Annual count gives snapshot of homelessness in region, country

2013-01-30T22:00:00Z 2013-01-31T23:53:05Z Annual count gives snapshot of homelessness in region, countryLauri Harvey Keagle, (219) 852-4311

GARY | Ed Tonaszewski was thrilled to move into a little house in Gary's Black Oak neighborhood with the mother of his two children and her child.

"It was a block away from the school so we thought it would be perfect," the 34-year-old Chicago native said.

The couple separated and he lost the medical insurance needed to provide treatment for his mental and physical disabilities.

"I bounced around from friends to family and wound up here," he said Wednesday at the Brother's Keeper men's shelter in Gary.

Tonaszewski was one of the homeless being counted Wednesday as part of the annual Point-In-Time effort.

William Gillespie, program director for Continuum Care Network of Northwest Indiana, said the Point-In-Time Count takes place across the country on the same day.

Teams of volunteers and staff members from homeless service agencies conducted the counts Wednesday in Hammond, East Chicago and portions of Porter, LaPorte and Jasper counties in partnership with the Indiana Housing and Community Development Authority.

"The idea is to get an accurate number of people in the region who are homeless," Gillespie said. "Through that, we are able to shift resources, ask for funding and say we need help."

Lt. Paul Lawson, 43, is a U.S. Navy veteran staying at the Veteran's Life Changing Services shelter in Gary. He found himself homeless after two fires in Gary.

"I lost 27 of my best friends in combat, and I feel like nobody cares," Lawson said choking back tears. "You get the bare minimum and nobody cares about you. They give the guy who works at Ford more credit."

Eric Larson, 50, a homeless U.S. Army veteran living at the same shelter, agrees.

"We're like toilet paper," Larson said. "We're needed, we're important, but as soon as we're out of uniform, it's time to flush us down the toilet because we aren't any good."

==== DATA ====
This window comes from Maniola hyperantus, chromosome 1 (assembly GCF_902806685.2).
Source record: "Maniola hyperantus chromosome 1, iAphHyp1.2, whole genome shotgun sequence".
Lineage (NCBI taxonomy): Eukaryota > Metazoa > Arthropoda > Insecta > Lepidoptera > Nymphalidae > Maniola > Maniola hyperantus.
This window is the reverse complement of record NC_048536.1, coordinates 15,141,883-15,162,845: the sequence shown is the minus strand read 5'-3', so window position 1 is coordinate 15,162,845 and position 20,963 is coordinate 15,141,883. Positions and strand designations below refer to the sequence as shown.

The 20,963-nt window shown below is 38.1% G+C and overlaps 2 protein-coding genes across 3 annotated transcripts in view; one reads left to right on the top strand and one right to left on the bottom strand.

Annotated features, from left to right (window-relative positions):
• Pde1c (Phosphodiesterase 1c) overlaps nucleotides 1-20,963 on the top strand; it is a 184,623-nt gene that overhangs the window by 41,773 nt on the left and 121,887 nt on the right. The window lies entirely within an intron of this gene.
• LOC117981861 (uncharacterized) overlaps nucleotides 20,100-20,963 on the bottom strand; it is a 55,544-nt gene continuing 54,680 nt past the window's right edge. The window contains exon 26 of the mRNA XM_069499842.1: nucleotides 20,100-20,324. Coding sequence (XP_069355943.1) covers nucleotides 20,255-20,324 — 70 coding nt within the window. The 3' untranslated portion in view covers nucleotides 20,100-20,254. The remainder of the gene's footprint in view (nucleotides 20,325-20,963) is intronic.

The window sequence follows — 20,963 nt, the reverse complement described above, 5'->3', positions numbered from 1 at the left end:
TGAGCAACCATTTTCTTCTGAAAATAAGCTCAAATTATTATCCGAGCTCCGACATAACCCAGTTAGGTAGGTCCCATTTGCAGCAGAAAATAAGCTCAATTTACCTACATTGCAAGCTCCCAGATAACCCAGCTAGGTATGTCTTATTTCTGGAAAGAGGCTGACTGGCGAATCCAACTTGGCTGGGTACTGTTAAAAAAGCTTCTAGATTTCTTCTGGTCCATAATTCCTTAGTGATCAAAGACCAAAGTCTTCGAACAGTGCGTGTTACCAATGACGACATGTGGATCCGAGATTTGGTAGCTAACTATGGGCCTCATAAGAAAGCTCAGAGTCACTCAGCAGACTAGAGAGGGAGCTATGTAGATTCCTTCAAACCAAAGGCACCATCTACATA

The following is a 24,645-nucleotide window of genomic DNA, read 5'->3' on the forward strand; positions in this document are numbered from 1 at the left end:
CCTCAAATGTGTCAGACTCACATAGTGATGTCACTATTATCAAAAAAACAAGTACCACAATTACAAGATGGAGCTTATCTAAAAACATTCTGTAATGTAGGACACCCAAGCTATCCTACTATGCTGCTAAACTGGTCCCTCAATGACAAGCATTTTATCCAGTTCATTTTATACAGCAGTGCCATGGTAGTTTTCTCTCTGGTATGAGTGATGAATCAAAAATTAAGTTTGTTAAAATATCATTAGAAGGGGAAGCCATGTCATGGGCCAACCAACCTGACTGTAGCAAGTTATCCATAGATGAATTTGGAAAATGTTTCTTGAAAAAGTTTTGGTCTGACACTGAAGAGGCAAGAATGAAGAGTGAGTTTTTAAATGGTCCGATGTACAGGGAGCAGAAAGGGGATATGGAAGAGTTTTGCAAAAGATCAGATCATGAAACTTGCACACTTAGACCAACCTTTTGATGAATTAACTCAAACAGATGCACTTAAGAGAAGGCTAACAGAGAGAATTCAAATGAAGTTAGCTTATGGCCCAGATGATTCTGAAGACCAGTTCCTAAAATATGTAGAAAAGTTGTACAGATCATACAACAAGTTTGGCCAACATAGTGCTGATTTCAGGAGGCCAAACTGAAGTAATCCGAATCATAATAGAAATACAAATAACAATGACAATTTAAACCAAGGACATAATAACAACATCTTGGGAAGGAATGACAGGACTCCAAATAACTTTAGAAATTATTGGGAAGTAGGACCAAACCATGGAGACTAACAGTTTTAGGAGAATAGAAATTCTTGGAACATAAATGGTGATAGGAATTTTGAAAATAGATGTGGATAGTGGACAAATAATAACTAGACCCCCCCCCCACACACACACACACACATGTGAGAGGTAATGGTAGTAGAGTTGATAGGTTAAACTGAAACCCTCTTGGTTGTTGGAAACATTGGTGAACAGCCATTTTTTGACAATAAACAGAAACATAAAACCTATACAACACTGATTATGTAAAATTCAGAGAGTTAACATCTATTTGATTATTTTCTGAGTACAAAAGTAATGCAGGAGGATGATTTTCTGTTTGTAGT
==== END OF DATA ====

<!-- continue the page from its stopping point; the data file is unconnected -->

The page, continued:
Larson found himself homeless after leaving a job in Florida at age 45.

"I was too old, and when I put down I was a vet, it counted against me," he said. "I wasn't asking for gimmes and freebies. I was trying to get a job."

Brother's Keeper men's shelter in Gary serves a host of men on probation. Kevin Sadler, 23, has been there a month and a half. He said he is on probation after "getting into trouble" when he was 19.

"I think the hardest part is trying to cope with everything, get my life back on track," Sadler said. "It's hard because I don't have any money, transportation. It's always a struggle."

Sadler, who is working toward getting his GED, is hopeful for the future.

"You shouldn't be ashamed you're homeless," he said. "It's not your fault. It's not a downfall, just a pit stop. If you need the help, you should try to get it."

Sharron Liggins, executive director of Continuum Care Network of Northwest Indiana, stressed the count is just a snapshot of the issues with homelessness in the region. 

"This is just one day, but we do this 24 hours a day, 365 days a year," Liggins said. "These are real living, breathing people who want to do their best. They don't want to be homeless."

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